CINCINNATI -- Ravens','resizable=yes,width='585',height='295',status=no,location=no,toolbar=no,scrollbars=no'); return false;"">Matt Stover vindicated himself in a troubled season yesterday by kicking a 50-yard field goal as time expired to lift the Ravens past the Cincinnati Bengals, 34-31, at Cinergy Field.

A game between two of the NFL's worst teams may have been the most exciting of the year. It featured a punt return for a touchdown, long passes, a goal-line stand and a brilliant no-huddle offense that brought the Bengals back in the second half.

But the day belonged to Stover, whose winning field goal went through the middle of the uprights and touched off a Ravens celebration at midfield. It finished an 11-play, 37-yard drive led by quarterback Tony Banks that began at the Ravens' 31-yard line with 1: 43 left in the game.

Stover -- who almost lost his job to Joe Nedney earlier this season after having to hold off Scott Bentley in training camp -- had made only one of four previous attempts from 50 yards or more this season. Stover had to endure two straight timeouts, one by the officials, who questioned a 4-yard pass to tight end Aaron Pierce to set up the field goal, and the other by the Bengals, to sweat him.

"I didn't know what the first one was," Stover said. "I knew there was a timeout, but I didn't realize until after it was said they were reviewing the play. When they did the other timeout, you can expect that, but when you are back there ready to kick the field goal, you don't think about that. I've been in the league awhile, and I know how to han dle that. You get out of the way, don't let them taunt you and just do what you have to do.

"The conditions out there were incredible. I have yet to kick in Cincinnati out of the 10 times that I have played here with these kinds of conditions. They were good. I was telling myself, 'Don't hit it hard. Just hit it easy and give it a shot.' The conditions were so good, and the ball was flying well."

When asked if he felt vindicated, Stover said: "This is all just part of being a kicker. It's a roller coaster. You never get too high, you never get too low. But I'm 31 with a few gray hairs."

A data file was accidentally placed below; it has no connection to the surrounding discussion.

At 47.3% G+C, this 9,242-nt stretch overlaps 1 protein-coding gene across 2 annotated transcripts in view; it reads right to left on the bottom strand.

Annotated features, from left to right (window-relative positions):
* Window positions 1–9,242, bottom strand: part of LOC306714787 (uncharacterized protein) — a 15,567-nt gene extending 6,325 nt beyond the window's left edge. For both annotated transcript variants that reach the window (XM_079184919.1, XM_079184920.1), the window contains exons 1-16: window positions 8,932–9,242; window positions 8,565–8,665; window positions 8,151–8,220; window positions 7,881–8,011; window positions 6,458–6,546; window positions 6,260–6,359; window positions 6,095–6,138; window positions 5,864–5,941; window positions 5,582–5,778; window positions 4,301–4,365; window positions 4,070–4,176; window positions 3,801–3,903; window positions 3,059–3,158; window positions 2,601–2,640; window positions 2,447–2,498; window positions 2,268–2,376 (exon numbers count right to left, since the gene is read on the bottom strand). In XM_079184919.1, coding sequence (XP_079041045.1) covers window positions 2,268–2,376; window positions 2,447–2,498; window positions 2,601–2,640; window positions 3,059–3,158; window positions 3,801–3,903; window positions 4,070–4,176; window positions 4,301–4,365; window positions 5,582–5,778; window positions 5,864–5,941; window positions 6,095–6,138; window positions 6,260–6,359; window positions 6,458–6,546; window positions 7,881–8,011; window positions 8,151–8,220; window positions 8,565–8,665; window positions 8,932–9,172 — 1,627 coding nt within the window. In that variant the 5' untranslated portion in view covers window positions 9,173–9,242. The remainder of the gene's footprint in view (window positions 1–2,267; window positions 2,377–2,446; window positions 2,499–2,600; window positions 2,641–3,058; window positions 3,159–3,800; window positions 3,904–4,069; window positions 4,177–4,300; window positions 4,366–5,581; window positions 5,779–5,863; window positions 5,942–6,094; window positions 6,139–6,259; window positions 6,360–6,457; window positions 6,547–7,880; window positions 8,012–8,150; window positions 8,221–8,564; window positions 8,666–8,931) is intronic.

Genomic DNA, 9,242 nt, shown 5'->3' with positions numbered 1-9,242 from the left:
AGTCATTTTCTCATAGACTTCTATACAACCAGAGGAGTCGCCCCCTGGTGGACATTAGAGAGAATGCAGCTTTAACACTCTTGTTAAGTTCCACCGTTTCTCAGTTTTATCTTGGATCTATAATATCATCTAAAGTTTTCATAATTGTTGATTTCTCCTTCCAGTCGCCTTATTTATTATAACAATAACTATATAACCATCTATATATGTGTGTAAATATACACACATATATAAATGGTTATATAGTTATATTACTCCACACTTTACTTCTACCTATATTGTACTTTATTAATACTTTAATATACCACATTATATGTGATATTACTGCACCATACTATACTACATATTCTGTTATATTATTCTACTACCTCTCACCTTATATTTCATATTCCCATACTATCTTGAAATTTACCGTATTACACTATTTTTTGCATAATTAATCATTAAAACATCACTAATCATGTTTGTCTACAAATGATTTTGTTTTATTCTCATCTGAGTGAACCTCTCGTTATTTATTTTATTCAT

It was a nervous time for the Ravens, Bengals and an announced crowd of 43,279. The Ravens (4-6) had taken a 31-14 lead in the third quarter with three unanswered touchdowns. After Tony Banks threw a 73-yard pass over the middle to Billy Davis to the Bengals' 2, running back Errict Rhett ran around left end for the touchdown to put the Ravens ahead 17-14 with 8: 18 left in the third quarter.

On the Ravens' next series, Banks passed 25 yards to Patrick Johnson for a touchdown on a stop-and-go move to the right corner of the end zone, and when cornerback Duane Starks intercepted a Jeff Blake pass and returned it 43 yards down the left sideline for a touchdown, it looked like the Ravens had an insurmountable lead at 31-14 with 4: 38 left in the third quarter.

Maybe the Ravens felt that way, too. After all, they entered the game tied with the Jacksonville Jaguars for the league's No. 1-ranked defense.

"We got complacent as a team," said Ravens safety Rod Woodson. "When that happens in the NFL, it makes things worse. The next thing we knew, the Bengals had stormed back."

The Bengals came back with a no-huddle offense, and it caught the Ravens off guard, especially because defensive coordinator Marvin Lewis likes to switch personnel depending on the situation. After the Ravens went ahead by 17, the Bengals answered with a six-play, 60-yard drive that ended with Blake throwing a 15-yard touchdown pass to receiver Darnay Scott with 2: 43 left in the third period.

Then came the punt return. Ravens punter Kyle Richardson hit a 56-yarder that returner Craig Yeast fielded at the 14. Two Ravens -- Davis and reserve safety Corey Harris -- blew by Yeast out of control as Yeast made it through a hole around the 25. That left Yeast with Richardson one-on-one around the Bengals' 40. As Yeast cut back toward the field from the left sideline, Bengals reserve cornerback Tremain Mack appeared to clip him. A penalty flag was thrown as Yeast ran untouched into the end zone. But the officials ruled no penalty, making the score 31-28 with 9: 09 left in the game.

"He got me," said Richardson. "Then, all of a sudden, he the official picked it up. Don't get me started about the officiating. I don't even know why there wasn't a call. They were on the Bengals' sideline and never made it over to our side to explain."

Ravens coach Brian Billick, already fined once this year for $10,000 for criticizing the officiating, said only: "I saw the clip. The official on the sideline nearest the play apparently saw the clip. I don't know what happened."

What happened was the Bengals were gaining momentum and taking apart the Ravens' defense. On its final possession of the game, Cincinnati went from its 20 to the Ravens' 1 with 2: 10 left in the game and trailing by three.

On first down, the Bengals ran fullback Clif Groce up the middle for no gain, as he was stopped by defensive ends Fernando Smith and Rob Burnett. On second down, the Bengals ran running back Corey Dillon off right guard. Again, Smith came up with a big play, stopping Dillon for a 1-yard loss. On third down, Blake faked to Dillon and threw to tight end Tony McGee in the back of the end zone. But McGee was hit by safety Rod Woodson and was unable to hold onto the ball and get a second foot down in bounds. The Bengals had to settle for a 19-yard field goal by Doug Pelfrey to tie the score with 1: 50 remaining.

"I knew we had to stop them," Smith said. "I just kept saying, 'Let's hold them for one more play, one more play.' When I saw McGee hold that ball, my heart stopped beating for a minute and then it was back to normal."